Build the Critical Care Unit

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Description

Wild Blue Critical Care Unit

Needs Statement

In 2017, Wild Blue experienced exponential growth both in terms of intake  (we brought in 697 kitties, which is 117 more than 2016) and manpower, but we do not have the space or the foster power to address the increasing number of treatable critical care cases that come with this growth.

We define ‘treatable critical care cases’ as those in which the feline needs close to round the clock care for a full recovery, such as:

  • Neonatal orphaned kittens (those under 4 weeks)
  • Cats and kittens recovering from major surgeries
  • Felines needing supportive care- fluids, heating pads, a/d food, etc
  • Unstabilized diabetics
  • Panleukopenia cats/kittens

To date, we’ve addressed these cases with experienced fosters or through costly emergency animal services, but with only 5 fosters able to reliably bottle feed orphans, 1 foster that can keep a feral momma until her kittens are weaned, and only another 5 fosters able to do supportive care, we’re severely limited in how many critical cases we can take on at once.

As the only shelter in the area that takes bottle feeding kittens, demand is high every kitten season from both the public and from open admission shelters such as the Humane Society of the Pikes Peak Region and the Humane Society of Fremont County. We also attempt to treat Panleukopenia cases rather than euthanize, which is unique among our area’s shelters and requires strict quarantine, and if a veteran foster has a litter that breaks with Panleukopenia, we are ‘out’ that foster for a year, which can be crippling.

We have nearly 200 active volunteers who are unable to foster, but many of whom have the experience and willingness to take on a shift in a 24-7 nursery, allowing us to have someone checking in on critical care cases as needed.

 

The Solution

Wild Blue has blueprints drawn up (see attachment) for a new critical care unit to be built on our sanctuary grounds. This unattached building will house an additional 10 isolation units for handling critical care cases and one community room for those felines needing strict medication schedules (such as diabetics). Additionally, the building will have its own washer/dryer and a bathroom with a bath and shower, and will provide the storage space necessary to house critical care supplies.

The additional space will bring much needed capacity for life saving as most critical care cases are resolved within a few weeks and the occupants can then be moved to appropriate fosters or adoptive homes.

Furthermore, this facility will both prevent volunteer and staff burn-out and allow us to handle more cases at once.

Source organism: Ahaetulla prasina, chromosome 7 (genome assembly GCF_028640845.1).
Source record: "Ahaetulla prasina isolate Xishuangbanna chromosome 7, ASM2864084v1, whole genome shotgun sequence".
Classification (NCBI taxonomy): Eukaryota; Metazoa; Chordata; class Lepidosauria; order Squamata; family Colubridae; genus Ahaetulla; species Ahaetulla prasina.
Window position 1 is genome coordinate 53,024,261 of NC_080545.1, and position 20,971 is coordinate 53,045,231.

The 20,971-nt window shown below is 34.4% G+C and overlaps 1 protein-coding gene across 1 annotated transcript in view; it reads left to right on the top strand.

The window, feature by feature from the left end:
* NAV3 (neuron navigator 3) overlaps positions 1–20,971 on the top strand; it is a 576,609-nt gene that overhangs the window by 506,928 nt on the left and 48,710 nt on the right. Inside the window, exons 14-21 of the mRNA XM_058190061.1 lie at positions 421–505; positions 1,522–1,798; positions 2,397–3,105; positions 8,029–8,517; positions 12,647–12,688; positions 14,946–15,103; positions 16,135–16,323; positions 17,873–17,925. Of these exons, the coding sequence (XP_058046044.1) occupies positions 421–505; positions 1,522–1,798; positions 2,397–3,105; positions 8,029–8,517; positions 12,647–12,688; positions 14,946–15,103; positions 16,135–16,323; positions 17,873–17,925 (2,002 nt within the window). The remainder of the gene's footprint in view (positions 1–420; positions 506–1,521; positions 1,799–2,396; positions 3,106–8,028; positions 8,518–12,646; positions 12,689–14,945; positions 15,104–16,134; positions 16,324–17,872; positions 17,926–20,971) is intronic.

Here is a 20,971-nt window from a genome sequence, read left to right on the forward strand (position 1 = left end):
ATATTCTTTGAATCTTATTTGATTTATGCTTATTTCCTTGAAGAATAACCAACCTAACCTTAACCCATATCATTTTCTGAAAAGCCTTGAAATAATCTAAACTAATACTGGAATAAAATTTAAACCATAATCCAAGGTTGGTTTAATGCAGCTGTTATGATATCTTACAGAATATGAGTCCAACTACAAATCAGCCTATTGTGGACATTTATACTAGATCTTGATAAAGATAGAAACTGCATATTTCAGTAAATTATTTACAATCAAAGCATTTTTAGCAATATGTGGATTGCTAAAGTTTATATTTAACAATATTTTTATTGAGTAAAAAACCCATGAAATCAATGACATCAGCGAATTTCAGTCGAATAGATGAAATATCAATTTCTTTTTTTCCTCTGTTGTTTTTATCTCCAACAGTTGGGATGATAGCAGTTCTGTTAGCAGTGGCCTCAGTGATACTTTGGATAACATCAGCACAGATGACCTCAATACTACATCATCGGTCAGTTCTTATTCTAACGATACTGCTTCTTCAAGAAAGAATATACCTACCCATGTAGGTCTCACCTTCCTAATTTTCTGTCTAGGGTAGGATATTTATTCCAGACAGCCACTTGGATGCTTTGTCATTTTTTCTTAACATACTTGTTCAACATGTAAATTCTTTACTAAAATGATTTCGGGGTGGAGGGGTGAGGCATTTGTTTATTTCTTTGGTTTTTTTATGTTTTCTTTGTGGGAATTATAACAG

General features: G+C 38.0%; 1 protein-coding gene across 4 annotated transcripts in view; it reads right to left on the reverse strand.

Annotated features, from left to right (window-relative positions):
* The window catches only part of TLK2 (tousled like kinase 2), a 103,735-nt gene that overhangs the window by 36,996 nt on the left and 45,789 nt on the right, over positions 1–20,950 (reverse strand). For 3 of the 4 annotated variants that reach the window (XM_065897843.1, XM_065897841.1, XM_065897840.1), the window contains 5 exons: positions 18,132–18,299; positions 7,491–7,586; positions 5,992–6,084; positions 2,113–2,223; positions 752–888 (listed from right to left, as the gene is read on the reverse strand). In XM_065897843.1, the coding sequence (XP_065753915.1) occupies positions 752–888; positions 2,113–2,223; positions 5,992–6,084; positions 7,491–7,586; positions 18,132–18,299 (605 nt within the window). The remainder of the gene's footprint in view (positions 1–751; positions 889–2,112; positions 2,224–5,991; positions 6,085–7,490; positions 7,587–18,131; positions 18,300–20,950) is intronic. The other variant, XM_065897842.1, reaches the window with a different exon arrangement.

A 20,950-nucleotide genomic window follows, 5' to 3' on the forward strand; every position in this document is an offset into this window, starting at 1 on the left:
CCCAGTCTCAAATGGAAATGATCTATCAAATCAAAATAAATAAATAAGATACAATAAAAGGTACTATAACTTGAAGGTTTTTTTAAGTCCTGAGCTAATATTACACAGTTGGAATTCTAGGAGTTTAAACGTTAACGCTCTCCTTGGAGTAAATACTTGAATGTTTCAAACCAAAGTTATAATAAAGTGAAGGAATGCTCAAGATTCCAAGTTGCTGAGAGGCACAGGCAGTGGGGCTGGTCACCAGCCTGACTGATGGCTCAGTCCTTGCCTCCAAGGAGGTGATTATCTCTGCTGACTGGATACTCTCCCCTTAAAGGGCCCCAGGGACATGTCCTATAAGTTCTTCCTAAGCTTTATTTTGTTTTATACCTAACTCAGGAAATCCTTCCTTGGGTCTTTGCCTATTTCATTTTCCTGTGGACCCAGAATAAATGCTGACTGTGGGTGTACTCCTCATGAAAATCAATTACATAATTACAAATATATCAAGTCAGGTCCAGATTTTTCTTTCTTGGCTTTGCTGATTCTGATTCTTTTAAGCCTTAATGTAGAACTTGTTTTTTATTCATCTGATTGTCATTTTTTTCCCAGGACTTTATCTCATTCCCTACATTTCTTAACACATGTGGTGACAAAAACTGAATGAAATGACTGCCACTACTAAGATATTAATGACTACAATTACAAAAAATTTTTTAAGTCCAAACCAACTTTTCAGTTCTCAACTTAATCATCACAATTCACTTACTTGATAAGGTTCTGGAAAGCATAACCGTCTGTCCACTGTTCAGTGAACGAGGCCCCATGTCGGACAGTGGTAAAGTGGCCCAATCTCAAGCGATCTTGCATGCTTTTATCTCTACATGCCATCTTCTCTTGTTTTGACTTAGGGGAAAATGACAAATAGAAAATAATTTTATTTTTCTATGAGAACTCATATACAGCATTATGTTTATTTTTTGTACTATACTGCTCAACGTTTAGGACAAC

Impact Summary

By adding this building to our sanctuary grounds we will increase our intake capacity as if we had gained 20 new fosters experienced enough to take on a critical care case. Currently, our fosters take on average one critical care cat or one litter of sick/neonatal kittens, whereas this facility will house an average of 50 kittens (sometimes with mothers) and 6-7 adults.

 

Statistics

  • Last year in 2017, we brought in and fostered 140 orphaned kittens, raising them by hand out of necessity–with only 5 fosters capable of bottle feeding.
  • 39 orphaned kittens were placed with surrogate mothers (one of whom had false pregnancy symptoms)
  • 6 had to be given supplemental care as their mother was a young cat from a hoarder situation and the kittens were not thriving.
  • 10 adults needed experienced supportive care to regain weight/health
  • Of 330 total neonatal kittens we cared for in 2017, only 22 died. (That’s a 94% save rate).

 

It is also notable that we actively support the save rate goals of the Humane Society of Fremont County, which has recently gone ‘no-kill’, by taking their neonatal kittens unconditionally.

 

Timeline

In anticipation of our additional growth and the eventual need for this facility, we have been soliciting grants, donations, and have been setting aside funds for its construction; we have so far raised $20,000 through these methods. We expect costs to be at least $75,000 and possibly as much as $95,000.  A $50,000 award from the Lauretta Boyd Charitable Trust will allow us to break ground within three months of award and complete our fundraising to make this facility a reality.   Based on our current rate of acquisition, we conservatively project that collecting the final amount necessary and completing construction will take up to two years.